David Fincher became master of his craft by honing technical skills first, using the newest technology on dozens of music videos and his first slate of films: Se7en, Fight Club, and Panic Room to name a few. A technically gifted film from him now is expected, and it's allowed him to play around with storytelling rules. Gone Girl, Fincher's latest, is more akin to The Girl With the Dragon Tattoo than his earlier works, the only constant in his career being an ability to create damn good art. Gone Girl is just that, a cynical thriller bordering on dark comedy too often to be unintentional and another success from a master filmmaker.
To live. To fly. To be free. Why is it that the people who live on the edge seem to be the most inspiring? Because they are thrill-seekers, they are the ones who know that the best life is one lived without worry, without fear, without the concerns that society forces upon us. They live with an open mind, a big heart, an appreciation for this planet. They know that genuine thrills make the heart beat faster; thrills remind us that we are still alive, we're still breathing, and that we should make the most of it. I love films that capture this feeling in ways that can't be easily described. Marah Strauch's Sunshine Superman is one of those films that is exciting, moving, heartfelt, but above all it's inspiring to watch. Because it's about inspiring people.
The evil genius returns. David Fincher has thrown the doors to the bedroom of modern society wide open, showing us how deceptive and twisted some people in this world can be - the "ugly truth" has been revealed. His latest film is Gone Girl, an adaptation of Gillian Flynn's bestselling novel about a married couple: Nick and Amy Dunne. Closer to Zodiac or Fight Club in tone and style rather than The Girl with the Dragon Tattoo or The Curious Case of Benjamin Button, Fincher's Gone Girl starts out as a mystery, evolves into a dark comedy, and twists itself around a self-reflective look at the follies and fallacies of the American dream.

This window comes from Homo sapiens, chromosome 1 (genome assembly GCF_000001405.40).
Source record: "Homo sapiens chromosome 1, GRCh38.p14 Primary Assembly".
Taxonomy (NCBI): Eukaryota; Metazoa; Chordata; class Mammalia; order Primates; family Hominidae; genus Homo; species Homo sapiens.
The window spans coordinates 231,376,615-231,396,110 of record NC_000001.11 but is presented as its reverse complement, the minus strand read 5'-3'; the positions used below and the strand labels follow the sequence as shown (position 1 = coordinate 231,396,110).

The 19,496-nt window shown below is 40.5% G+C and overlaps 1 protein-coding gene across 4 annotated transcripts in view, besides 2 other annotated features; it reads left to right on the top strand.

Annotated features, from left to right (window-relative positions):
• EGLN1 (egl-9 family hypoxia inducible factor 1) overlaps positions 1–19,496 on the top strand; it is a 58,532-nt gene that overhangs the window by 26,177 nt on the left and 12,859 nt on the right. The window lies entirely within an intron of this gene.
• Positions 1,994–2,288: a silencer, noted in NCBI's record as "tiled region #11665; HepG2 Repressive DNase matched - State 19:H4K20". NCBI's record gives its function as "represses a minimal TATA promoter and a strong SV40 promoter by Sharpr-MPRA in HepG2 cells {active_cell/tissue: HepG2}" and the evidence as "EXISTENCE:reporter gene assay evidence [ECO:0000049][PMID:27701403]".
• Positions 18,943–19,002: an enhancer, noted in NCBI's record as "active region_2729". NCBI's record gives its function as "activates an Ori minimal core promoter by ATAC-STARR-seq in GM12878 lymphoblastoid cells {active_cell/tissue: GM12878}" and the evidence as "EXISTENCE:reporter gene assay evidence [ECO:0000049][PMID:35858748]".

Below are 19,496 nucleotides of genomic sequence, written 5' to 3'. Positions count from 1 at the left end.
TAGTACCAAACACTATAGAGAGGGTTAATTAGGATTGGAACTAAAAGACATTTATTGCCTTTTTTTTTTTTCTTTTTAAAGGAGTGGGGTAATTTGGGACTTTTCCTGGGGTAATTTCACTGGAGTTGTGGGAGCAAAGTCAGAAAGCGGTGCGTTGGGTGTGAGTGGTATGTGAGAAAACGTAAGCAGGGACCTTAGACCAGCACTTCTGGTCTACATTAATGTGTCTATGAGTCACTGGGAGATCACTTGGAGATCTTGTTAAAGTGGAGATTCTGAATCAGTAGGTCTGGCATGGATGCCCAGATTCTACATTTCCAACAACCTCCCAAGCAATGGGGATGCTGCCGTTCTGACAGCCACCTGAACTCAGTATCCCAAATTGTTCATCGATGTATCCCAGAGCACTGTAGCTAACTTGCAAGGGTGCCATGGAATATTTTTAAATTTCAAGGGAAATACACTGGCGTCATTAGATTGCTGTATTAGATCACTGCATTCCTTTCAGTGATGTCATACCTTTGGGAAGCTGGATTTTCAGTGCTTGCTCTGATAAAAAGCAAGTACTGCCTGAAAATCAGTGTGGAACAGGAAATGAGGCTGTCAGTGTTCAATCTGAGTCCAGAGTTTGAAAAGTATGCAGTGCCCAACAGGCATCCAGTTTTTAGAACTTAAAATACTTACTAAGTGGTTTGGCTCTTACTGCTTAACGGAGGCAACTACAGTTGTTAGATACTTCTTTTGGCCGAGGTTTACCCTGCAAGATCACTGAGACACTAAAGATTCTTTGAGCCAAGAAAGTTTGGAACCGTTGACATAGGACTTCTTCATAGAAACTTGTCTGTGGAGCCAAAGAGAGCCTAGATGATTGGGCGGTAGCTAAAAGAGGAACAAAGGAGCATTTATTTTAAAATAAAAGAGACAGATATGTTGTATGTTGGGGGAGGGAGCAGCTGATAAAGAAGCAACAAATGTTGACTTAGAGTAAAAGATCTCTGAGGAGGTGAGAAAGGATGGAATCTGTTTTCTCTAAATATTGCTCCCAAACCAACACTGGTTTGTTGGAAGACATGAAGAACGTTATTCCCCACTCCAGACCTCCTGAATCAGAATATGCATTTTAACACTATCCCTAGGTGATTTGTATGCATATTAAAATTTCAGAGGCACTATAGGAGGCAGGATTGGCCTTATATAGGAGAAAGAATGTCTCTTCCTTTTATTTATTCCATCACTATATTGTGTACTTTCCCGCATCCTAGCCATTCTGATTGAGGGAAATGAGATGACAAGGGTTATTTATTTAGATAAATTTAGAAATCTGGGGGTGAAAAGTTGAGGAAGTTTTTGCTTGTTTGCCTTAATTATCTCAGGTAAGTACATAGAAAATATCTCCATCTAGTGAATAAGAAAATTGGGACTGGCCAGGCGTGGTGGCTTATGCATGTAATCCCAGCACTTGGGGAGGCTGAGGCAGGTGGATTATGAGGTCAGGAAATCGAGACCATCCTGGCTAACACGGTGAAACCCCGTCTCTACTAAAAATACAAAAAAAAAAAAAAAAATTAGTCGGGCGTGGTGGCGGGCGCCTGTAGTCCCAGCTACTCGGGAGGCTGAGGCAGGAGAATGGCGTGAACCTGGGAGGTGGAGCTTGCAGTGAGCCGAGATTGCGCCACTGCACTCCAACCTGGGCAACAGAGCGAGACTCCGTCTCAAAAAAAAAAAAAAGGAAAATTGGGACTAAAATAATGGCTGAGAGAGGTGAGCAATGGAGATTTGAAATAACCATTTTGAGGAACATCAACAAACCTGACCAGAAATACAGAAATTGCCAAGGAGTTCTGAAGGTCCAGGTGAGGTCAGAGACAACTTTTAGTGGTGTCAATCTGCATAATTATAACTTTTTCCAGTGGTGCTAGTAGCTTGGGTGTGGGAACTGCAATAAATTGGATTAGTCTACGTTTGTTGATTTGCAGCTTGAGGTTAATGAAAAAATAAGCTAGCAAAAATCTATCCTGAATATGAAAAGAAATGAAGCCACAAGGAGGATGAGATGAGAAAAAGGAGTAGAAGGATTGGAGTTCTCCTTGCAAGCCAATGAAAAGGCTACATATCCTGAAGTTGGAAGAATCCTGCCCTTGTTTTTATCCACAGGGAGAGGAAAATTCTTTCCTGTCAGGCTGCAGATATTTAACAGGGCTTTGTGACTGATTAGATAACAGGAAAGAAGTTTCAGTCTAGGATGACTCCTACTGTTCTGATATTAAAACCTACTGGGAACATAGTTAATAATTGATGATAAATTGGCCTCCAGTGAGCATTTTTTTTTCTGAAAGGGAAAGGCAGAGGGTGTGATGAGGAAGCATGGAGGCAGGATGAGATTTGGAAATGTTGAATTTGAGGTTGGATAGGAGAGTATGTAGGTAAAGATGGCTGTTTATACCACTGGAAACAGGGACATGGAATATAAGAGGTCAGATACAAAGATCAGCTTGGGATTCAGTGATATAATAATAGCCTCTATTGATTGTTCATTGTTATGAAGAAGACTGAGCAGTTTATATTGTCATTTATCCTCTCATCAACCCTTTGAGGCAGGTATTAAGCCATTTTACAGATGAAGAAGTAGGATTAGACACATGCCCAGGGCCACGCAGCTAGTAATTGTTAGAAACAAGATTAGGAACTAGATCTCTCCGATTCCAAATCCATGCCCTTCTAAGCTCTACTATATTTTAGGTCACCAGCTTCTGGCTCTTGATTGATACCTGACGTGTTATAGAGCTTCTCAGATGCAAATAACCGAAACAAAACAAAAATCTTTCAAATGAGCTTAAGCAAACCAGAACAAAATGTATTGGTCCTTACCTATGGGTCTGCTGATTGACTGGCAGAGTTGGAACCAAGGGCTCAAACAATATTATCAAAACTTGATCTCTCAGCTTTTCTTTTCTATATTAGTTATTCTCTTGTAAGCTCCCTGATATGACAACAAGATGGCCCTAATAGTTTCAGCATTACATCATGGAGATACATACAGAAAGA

An oblivious, big-city lawyer gets in over his head in No Man's Land, a neo-western thriller directed by Ning Hao. The film, shot in 2009, sat on a shelf of censorship as the Chinese government deemed it too "nihilistic." To this, the Fantastic Fest crowd, who got their first look at No Man's Land, said, "Yeah, what's the big deal?" What ends up being the big deal is that the film is as smart as it is cool, a deliberately paced trek into the Gobi Desert with a handful of badass trimmings and a nice, rustic fringe. It's the kind of quirky actioner with even quirkier characters that's getting comparisons to the Coen Brothers, and for good reason.
No one expected writer/director David Robert Mitchell to follow his beloved, indie hit The Myth of the American Sleepover with a horror film. Even fewer expected it to be one of the most terrifying cautionary tales to come down the horror mountain in a long, long while. Regardless that's what we get with It Follows, because that's precisely what it is, a spine-chilling yet simple story that knows exactly how to get under the viewer's skin. Mitchell knocks the slew of horror tropes he could have easily fed us to the side, and It Follows ends up being a unique film that just may do more for young-adult abstinence than a sex ed class.
Adam Wingard and Simon Barrett are Fantastic Fest staples thanks to their surprise smash You're Next in 2011. The movie matched a cool, riotous attitude with a home invasion sub-genre that had been poking its head at horror audiences for years. Now they've again brought a cool, riotous attitude in droves. The Guest is more action than horror, but the edge is still there. Aided by Wingard's enormous talent for mood, an '80s vibe that isn't just pink neon and a synthesized score, and a rousing performance from Dan Stevens, The Guest delivers a sharp, swift punch to the chest of bland action and banal thrillers. Read on!
Unassuming, blindsiding, and masterful in how subtly it shakes you to your core, Resolution, the debut feature from co-director Justin Benson & Aaron Moorehead, snuck onto the radar last year. Its exquisitely crafted screenplay made all the difference in helping it stand out from the crowd of recent horror. Now, with their follow-up, Spring, the duo pull off the unthinkable once again in giving us a horror film for the new age, one that isn't satisfied with jarring jump scares or found-footage cliches. Spring, like Resolution, twists the knife slowly, and the cerebral as well as emotional payoff is one of the best all year.